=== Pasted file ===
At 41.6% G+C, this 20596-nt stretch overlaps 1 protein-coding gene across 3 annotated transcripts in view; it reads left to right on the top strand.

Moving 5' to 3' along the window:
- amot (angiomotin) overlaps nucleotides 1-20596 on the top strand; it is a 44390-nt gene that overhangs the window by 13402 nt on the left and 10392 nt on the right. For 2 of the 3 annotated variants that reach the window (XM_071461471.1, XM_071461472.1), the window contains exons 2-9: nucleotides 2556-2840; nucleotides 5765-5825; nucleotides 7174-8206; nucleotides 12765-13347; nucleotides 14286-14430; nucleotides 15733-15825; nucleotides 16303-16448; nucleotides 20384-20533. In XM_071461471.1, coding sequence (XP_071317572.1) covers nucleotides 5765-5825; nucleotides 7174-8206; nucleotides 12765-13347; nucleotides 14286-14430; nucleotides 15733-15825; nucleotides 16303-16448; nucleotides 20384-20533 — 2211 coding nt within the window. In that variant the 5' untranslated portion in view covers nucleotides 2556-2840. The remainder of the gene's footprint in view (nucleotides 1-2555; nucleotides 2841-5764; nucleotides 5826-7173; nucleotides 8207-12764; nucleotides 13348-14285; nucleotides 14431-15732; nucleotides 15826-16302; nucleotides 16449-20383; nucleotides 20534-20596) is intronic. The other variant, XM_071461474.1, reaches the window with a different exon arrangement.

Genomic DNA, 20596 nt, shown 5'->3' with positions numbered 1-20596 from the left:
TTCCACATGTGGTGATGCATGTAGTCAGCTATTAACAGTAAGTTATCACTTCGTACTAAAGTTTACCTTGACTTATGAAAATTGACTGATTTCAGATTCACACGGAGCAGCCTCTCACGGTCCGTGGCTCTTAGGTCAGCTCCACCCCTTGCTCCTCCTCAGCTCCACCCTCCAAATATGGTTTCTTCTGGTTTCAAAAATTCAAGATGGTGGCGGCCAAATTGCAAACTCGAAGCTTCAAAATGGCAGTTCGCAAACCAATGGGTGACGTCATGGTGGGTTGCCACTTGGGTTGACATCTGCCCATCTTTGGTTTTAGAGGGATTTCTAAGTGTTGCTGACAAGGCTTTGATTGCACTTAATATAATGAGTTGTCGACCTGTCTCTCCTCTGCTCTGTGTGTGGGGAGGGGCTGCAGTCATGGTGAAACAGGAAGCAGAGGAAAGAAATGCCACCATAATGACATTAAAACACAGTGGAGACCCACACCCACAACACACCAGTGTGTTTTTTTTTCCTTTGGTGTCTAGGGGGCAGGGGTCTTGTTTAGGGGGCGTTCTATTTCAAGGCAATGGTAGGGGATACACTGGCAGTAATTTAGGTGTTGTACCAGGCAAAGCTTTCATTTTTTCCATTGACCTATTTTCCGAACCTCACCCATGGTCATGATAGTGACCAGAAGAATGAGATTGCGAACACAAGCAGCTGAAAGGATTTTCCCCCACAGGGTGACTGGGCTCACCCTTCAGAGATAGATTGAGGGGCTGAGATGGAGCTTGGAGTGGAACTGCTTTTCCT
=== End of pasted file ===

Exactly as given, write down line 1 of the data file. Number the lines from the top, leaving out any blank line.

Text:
At 41.6% G+C, this 20596-nt stretch overlaps 1 protein-coding gene across 3 annotated transcripts in view; it reads left to right on the top strand.